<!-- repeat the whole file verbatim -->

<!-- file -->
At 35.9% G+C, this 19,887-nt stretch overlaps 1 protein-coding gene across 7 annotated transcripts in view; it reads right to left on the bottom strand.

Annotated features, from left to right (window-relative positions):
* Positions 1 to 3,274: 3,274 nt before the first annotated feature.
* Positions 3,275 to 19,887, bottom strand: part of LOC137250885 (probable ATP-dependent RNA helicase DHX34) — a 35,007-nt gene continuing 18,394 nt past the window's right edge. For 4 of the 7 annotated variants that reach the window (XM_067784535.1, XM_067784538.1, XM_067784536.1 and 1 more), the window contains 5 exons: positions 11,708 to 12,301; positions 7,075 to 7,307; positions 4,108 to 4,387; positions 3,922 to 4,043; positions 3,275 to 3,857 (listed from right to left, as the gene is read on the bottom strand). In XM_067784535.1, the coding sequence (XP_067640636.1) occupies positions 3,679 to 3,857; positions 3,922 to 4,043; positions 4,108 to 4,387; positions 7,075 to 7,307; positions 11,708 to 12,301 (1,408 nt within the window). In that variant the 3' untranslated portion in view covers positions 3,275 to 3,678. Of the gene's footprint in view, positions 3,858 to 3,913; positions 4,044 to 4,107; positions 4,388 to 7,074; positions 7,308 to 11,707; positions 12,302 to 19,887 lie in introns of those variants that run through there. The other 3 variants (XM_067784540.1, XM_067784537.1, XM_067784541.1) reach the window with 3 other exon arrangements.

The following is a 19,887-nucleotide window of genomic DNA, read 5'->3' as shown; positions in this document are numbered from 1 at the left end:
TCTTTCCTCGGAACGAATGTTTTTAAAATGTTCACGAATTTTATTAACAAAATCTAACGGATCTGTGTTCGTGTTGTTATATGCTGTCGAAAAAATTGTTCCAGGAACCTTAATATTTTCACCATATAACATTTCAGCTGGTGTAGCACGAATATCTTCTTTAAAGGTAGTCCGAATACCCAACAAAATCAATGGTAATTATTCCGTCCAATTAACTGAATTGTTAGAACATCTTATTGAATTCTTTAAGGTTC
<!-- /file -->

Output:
At 35.9% G+C, this 19,887-nt stretch overlaps 1 protein-coding gene across 7 annotated transcripts in view; it reads right to left on the bottom strand.

Annotated features, from left to right (window-relative positions):
* Positions 1 to 3,274: 3,274 nt before the first annotated feature.
* Positions 3,275 to 19,887, bottom strand: part of LOC137250885 (probable ATP-dependent RNA helicase DHX34) — a 35,007-nt gene continuing 18,394 nt past the window's right edge. For 4 of the 7 annotated variants that reach the window (XM_067784535.1, XM_067784538.1, XM_067784536.1 and 1 more), the window contains 5 exons: positions 11,708 to 12,301; positions 7,075 to 7,307; positions 4,108 to 4,387; positions 3,922 to 4,043; positions 3,275 to 3,857 (listed from right to left, as the gene is read on the bottom strand). In XM_067784535.1, the coding sequence (XP_067640636.1) occupies positions 3,679 to 3,857; positions 3,922 to 4,043; positions 4,108 to 4,387; positions 7,075 to 7,307; positions 11,708 to 12,301 (1,408 nt within the window). In that variant the 3' untranslated portion in view covers positions 3,275 to 3,678. Of the gene's footprint in view, positions 3,858 to 3,913; positions 4,044 to 4,107; positions 4,388 to 7,074; positions 7,308 to 11,707; positions 12,302 to 19,887 lie in introns of those variants that run through there. The other 3 variants (XM_067784540.1, XM_067784537.1, XM_067784541.1) reach the window with 3 other exon arrangements.

The following is a 19,887-nucleotide window of genomic DNA, read 5'->3' as shown; positions in this document are numbered from 1 at the left end:
TCTTTCCTCGGAACGAATGTTTTTAAAATGTTCACGAATTTTATTAACAAAATCTAACGGATCTGTGTTCGTGTTGTTATATGCTGTCGAAAAAATTGTTCCAGGAACCTTAATATTTTCACCATATAACATTTCAGCTGGTGTAGCACGAATATCTTCTTTAAAGGTAGTCCGAATACCCAACAAAATCAATGGTAATTATTCCGTCCAATTAACTGAATTGTTAGAACATCTTATTGAATTCTTTAAGGTTC